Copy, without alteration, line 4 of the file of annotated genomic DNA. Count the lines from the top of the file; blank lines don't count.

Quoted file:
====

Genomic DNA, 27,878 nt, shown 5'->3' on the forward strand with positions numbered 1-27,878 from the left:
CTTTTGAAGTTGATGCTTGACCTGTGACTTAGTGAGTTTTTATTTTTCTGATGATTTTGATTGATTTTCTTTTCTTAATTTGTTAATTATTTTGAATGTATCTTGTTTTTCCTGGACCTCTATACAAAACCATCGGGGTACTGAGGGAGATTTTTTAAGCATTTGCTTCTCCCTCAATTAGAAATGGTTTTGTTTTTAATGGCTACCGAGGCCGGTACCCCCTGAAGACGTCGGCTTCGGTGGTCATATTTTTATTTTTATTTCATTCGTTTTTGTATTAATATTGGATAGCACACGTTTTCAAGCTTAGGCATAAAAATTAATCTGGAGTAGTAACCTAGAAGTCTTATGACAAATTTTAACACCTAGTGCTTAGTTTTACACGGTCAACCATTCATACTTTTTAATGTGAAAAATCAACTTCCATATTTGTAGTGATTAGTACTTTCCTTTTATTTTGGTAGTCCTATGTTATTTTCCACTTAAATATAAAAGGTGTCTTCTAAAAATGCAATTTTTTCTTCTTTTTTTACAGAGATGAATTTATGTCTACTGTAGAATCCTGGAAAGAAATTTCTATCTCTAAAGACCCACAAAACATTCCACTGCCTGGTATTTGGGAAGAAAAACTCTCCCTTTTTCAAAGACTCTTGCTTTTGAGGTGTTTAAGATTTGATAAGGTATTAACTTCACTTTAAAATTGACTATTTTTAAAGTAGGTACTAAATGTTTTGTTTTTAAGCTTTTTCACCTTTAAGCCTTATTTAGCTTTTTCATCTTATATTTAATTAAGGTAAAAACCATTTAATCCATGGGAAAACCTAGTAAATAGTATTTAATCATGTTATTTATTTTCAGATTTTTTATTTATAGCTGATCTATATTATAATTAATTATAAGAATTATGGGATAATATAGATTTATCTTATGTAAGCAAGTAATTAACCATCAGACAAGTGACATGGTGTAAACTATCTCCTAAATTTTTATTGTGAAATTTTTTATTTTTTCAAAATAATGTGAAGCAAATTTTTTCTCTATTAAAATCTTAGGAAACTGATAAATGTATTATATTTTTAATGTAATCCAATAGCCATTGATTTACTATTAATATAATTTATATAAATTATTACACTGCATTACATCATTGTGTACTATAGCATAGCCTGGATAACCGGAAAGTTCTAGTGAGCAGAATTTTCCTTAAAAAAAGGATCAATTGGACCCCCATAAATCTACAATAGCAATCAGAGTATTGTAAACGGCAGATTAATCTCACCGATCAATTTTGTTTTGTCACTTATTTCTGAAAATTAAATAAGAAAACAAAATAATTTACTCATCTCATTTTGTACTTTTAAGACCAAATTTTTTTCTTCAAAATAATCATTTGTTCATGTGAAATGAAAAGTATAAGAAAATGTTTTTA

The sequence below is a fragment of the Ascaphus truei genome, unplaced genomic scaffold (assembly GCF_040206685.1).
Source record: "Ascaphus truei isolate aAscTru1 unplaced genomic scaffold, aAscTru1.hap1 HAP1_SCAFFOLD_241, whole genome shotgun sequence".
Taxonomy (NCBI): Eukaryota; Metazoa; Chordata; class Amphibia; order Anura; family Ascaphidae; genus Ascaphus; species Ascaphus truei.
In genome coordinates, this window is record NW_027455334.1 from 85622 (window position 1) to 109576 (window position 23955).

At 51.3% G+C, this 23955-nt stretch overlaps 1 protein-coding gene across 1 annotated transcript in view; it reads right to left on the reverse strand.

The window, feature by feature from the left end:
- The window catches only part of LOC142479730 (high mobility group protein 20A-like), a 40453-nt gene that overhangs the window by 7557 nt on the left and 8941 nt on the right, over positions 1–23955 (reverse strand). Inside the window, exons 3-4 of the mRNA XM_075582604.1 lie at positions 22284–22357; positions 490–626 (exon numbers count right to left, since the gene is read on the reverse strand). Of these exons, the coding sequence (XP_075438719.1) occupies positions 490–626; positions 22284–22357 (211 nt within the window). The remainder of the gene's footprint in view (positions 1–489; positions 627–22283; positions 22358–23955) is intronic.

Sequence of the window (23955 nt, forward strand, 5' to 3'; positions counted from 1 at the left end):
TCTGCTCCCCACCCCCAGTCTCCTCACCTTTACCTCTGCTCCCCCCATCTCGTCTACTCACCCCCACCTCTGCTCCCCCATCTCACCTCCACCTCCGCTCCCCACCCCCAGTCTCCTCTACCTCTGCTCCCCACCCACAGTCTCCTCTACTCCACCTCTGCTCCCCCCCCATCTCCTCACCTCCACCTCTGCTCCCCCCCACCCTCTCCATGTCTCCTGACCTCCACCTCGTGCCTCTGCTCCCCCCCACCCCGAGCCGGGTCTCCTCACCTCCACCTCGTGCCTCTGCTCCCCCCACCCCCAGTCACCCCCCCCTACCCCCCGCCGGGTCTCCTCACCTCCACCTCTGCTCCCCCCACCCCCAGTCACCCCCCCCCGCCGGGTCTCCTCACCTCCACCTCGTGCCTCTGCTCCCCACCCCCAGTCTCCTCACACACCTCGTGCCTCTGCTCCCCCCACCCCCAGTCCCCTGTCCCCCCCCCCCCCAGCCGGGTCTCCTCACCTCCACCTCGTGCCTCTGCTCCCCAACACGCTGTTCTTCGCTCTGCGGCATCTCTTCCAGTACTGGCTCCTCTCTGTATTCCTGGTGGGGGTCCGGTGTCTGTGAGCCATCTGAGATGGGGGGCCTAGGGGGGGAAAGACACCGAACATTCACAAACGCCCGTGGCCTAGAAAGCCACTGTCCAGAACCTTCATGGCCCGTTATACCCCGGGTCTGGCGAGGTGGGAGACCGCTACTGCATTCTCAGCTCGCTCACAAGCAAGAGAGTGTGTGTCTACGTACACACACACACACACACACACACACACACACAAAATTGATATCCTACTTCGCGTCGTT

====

Source record: "Ascaphus truei isolate aAscTru1 unplaced genomic scaffold, aAscTru1.hap1 HAP1_SCAFFOLD_241, whole genome shotgun sequence".